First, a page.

COVID-19 Startups Venture

Vaccine Offers Hope For Hard-hit Early-stage Travel Startups

With Airbnb’s initial public offering expected tomorrow and the first doses of COVID-19 vaccine being distributed in the United Kingdom, investment in startups in the travel and hospitality space is expected to pick back up in 2021, according to investors.

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“I think the No. 1 question we get right now is ‘Are you investing? Are you investing back in travel?’ A lot of travel startups think people aren’t investing in travel and hospitality, and I think that’s a wrong misconception,” said Kristi Choi, an investor at Plug and Play who focuses on travel and hospitality. “We definitely are still investing in travel. We’re looking for great opportunities.”

Crunchbase data shows the travel sector has seen a dip in venture investment over the past year as COVID-19 restrictions have limited movement, especially internationally. But depending on people’s views of the vaccine and how quickly they begin traveling again, investment in travel could rebound in 2021. That could bring more VC funding to smaller, early-stage startups, which have been hardest hit by the impacts of the pandemic.

Investment in the travel space looked “really good” until about February, according to Raj Singh, managing director at JetBlue Technology Ventures, the corporate VC arm of JetBlue Airways that invests in early-stage travel and hospitality startups. But from March onward, things were bleak.

Crunchbase data also backs that up: Both the number of funding rounds and the average dollar amounts raised by venture-backed travel startups have been on the decline this year.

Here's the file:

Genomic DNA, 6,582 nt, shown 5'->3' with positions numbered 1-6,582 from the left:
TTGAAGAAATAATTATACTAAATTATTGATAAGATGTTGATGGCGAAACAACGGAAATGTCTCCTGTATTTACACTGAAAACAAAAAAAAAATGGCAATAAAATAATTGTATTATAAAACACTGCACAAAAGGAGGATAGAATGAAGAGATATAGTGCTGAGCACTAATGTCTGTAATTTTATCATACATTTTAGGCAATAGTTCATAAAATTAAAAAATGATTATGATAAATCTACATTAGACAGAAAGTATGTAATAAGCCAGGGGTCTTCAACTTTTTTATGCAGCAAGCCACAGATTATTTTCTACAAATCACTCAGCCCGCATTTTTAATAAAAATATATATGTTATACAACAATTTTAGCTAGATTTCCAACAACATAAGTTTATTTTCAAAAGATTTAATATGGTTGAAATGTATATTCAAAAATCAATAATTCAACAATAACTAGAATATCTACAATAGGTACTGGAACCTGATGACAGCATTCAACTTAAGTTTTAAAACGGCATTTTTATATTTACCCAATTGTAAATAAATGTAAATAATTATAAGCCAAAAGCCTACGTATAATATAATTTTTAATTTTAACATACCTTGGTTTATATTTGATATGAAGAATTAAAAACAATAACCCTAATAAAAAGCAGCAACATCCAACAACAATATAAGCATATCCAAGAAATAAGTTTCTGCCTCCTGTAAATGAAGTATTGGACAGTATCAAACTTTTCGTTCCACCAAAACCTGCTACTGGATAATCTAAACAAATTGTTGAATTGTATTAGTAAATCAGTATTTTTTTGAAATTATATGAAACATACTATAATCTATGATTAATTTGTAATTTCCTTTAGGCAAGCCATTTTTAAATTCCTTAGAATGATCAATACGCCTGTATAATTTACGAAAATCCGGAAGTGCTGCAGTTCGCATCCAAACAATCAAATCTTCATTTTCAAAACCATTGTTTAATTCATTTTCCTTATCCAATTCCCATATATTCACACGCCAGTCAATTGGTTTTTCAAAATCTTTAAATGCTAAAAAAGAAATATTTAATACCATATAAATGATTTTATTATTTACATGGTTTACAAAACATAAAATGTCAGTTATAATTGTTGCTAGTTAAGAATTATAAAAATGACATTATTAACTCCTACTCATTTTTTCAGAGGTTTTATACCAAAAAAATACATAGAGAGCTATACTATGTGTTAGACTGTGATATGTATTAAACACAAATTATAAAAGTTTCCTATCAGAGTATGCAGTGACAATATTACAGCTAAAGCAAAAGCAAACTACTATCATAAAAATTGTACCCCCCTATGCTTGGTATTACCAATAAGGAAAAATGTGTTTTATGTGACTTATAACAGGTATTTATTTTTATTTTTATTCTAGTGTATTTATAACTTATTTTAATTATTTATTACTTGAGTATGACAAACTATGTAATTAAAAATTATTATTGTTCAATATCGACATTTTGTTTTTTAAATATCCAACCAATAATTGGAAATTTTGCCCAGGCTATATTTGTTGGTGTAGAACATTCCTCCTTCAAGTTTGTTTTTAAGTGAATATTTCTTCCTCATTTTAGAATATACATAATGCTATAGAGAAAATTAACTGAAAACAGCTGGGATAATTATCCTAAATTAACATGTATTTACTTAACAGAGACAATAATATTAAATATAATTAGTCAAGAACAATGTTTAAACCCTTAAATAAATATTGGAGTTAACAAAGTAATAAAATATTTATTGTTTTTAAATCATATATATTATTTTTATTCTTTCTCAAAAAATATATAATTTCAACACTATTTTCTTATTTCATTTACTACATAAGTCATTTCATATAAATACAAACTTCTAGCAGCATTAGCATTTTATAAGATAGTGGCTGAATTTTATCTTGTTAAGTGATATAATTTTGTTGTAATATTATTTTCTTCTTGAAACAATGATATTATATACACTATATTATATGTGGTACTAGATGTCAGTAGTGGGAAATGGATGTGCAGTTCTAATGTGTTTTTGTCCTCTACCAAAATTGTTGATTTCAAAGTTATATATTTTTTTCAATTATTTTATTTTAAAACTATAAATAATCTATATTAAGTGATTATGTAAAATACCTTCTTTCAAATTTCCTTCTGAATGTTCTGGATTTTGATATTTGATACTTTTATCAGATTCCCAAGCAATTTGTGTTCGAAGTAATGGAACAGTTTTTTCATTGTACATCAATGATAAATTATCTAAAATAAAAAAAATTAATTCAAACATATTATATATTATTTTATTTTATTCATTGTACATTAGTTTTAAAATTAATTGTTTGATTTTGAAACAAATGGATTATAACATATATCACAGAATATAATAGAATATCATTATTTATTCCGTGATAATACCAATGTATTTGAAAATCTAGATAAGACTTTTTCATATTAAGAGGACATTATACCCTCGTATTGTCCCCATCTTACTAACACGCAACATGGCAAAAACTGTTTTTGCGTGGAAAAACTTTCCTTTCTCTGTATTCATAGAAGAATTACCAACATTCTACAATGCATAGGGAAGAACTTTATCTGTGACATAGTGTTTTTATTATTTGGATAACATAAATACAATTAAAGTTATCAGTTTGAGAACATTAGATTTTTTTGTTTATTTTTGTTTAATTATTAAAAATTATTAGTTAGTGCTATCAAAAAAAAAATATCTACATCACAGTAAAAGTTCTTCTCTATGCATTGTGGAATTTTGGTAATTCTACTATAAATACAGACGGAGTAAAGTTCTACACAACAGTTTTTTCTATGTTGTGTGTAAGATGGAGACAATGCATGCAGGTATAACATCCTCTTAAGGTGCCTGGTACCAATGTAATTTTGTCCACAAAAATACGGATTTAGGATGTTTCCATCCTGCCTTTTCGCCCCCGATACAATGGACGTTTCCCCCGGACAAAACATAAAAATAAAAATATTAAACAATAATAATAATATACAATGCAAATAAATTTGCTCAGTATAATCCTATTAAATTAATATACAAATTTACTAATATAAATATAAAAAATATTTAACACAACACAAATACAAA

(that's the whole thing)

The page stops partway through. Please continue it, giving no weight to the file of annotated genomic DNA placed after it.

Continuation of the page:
Keep in mind, outsized funding rounds like Airbnb’s $1 billion private-equity round announced in April and U.K.-based Travelport International’s $500 million private equity round announced in June have skewed some of the monthly totals in terms of U.S.-based and global funding.

The COVID-19 pandemic hit the early-stage travel and hospitality startups the hardest, according to Singh. With investors unsure of how long the pandemic would last, few wanted to place bets on smaller, earlier-stage companies that weren’t well-established in the market. 

“Those startups that were really small and early … when they started running out of money, there were very few people interested in investing,” Singh said.

It was a different story for late-stage travel startups like Airbnb. A major player in the short-term rental space, it had no problem quickly raising an emergency $1 billion in funding and $1 billion in debt financing in April.  

Early-stage investors like Plug and Play Ventures, on the other hand, largely took a step back. Early-stage startup investing is inherently more risky, and when the pandemic hit, the firm first prioritized making sure its portfolio companies were OK before looking for new deals, according to Choi. The firm plans to do “many more” investments in 2021, she said.